03 Figuring and Laterals
Laying out the path of the mainline and laterals through our woods was tricky, and took a lot of head scratching and trips next door to ask Bradley French’s expert advice. The lines must be level, or ideally, continually downward slopping towards the pump house. With many little hills and valleys throughout the sugar bush, and one big ravine to contend with, we had to be creative. Only time and running sap will tell whether we’ve chosen the correct path…
04 Gwen and the Drop Lines
Once the laterals were all laid out we got to work making the drop lines, short sections of tubing with a tap on one end and a splice on the other. We use a special tool to hold and cut the lateral line near where we want to tap the tree.
This winter we welcomed Gwen Jamison onto the farm team. She and Chad have lived in the farm house for the last year, and now Gwen is also working full time with Reber Rock. We hope that having two families co-managing the farm will allow both couples to live a more balanced life. Someday we might even be able to take a summer vacation! 🙂 Gwen will be help with logging, syrup production, hay making, crops, animals and fencing. She is also a graphic designer extraordinaire and does all the labels for the farm. She’s also growing Shiitake Mushrooms in the woods, so look for those early 2015!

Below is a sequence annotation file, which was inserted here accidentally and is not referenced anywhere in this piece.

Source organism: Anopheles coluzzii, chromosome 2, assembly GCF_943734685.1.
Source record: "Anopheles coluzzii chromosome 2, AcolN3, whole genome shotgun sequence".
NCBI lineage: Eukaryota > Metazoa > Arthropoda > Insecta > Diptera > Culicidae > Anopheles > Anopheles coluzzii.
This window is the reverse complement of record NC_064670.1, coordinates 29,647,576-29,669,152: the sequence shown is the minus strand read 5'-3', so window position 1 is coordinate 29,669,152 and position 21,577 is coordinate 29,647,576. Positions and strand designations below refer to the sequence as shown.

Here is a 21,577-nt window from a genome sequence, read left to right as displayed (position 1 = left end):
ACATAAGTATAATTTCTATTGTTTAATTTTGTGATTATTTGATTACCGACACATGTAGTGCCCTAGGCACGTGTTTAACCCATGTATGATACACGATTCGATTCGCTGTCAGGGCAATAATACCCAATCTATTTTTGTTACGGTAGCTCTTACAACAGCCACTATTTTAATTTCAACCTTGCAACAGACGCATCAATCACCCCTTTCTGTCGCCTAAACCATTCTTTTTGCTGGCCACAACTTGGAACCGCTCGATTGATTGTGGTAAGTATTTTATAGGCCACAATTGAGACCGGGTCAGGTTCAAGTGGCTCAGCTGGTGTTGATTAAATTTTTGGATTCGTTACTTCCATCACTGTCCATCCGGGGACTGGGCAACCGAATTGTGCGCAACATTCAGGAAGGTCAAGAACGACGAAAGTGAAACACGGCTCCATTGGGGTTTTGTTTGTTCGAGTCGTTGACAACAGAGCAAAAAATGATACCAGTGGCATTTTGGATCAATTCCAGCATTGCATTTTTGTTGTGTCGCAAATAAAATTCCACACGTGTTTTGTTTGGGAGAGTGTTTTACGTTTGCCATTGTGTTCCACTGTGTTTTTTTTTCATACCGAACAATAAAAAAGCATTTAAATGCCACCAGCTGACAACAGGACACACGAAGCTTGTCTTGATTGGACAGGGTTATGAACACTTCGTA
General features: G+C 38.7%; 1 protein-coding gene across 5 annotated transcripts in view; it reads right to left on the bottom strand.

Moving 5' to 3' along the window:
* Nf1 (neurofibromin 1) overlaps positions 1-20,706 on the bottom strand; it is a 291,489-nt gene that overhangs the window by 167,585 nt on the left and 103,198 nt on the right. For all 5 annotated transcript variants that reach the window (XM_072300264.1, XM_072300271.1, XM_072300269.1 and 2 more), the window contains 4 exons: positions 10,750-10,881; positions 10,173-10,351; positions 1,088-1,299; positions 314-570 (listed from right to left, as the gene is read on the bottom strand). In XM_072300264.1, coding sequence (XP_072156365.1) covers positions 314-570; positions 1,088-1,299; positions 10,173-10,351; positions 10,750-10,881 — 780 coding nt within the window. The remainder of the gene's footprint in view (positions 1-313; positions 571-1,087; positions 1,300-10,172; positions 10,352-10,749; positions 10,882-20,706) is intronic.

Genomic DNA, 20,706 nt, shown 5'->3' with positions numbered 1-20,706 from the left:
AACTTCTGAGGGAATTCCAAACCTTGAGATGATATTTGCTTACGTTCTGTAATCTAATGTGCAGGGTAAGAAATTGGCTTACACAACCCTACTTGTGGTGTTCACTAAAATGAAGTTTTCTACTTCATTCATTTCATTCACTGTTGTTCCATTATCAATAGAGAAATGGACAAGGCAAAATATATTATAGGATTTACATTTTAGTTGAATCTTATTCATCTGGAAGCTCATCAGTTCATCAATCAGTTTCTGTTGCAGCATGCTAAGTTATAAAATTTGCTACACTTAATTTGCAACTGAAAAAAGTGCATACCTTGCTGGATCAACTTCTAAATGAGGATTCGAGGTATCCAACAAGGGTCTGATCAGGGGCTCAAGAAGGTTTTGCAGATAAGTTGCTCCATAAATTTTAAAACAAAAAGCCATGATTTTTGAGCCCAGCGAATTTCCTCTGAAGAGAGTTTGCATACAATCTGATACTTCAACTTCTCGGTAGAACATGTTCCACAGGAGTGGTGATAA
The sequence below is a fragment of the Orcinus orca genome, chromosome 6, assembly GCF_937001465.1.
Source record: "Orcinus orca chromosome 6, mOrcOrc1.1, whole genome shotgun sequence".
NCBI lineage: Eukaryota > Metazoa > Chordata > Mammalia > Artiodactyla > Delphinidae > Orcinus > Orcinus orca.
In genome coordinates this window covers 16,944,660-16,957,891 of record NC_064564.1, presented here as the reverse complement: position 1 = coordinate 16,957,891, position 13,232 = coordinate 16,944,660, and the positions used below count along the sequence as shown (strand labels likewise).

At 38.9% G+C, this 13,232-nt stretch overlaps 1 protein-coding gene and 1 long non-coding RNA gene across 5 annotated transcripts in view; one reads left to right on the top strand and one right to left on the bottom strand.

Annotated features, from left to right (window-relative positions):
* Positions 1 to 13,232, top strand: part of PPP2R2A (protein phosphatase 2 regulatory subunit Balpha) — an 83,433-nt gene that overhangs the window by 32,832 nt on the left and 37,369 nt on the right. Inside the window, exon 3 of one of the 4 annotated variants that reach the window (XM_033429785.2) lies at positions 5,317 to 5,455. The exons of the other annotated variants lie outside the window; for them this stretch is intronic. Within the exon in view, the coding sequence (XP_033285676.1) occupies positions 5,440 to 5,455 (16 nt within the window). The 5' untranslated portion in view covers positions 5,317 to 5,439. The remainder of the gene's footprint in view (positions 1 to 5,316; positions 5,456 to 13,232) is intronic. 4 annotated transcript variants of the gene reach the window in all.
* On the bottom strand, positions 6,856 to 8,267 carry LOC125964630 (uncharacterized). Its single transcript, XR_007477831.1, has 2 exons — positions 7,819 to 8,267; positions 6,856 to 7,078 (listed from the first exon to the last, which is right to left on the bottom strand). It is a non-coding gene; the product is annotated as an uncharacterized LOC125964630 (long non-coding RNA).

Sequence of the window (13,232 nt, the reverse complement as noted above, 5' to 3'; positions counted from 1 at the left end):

As we put up the new main line, we followed an old line that was up in the 80s. It is now lying mostly on the ground, with parts of the laterals giving us a clue which trees used to be tapped. We also saw lots of good examples, like in this picture, of the tree healing over the tap hole (and sometimes the old tap itself) trying to close that wound and prevent bacterial from entering the tree. Normally, taps are removed from the tree at the end of the season.
We struggle with the environment challenge of all that plastic and wire lying around on the ground after 20 years. Sometimes, if we have time, or when Lakeside School‘s 1st and 2nd graders are willing to come help, we gather it up and put it in a big pile along the road through the sugar bush. It is not only difficult to collect, but also expensive to get rid of. We could spend hours removing all the wires and recycle them, but we’d still have to pay to get rid of the plastic. For now, it sits in a pile and through the woods, a constant reminder that need a better solution.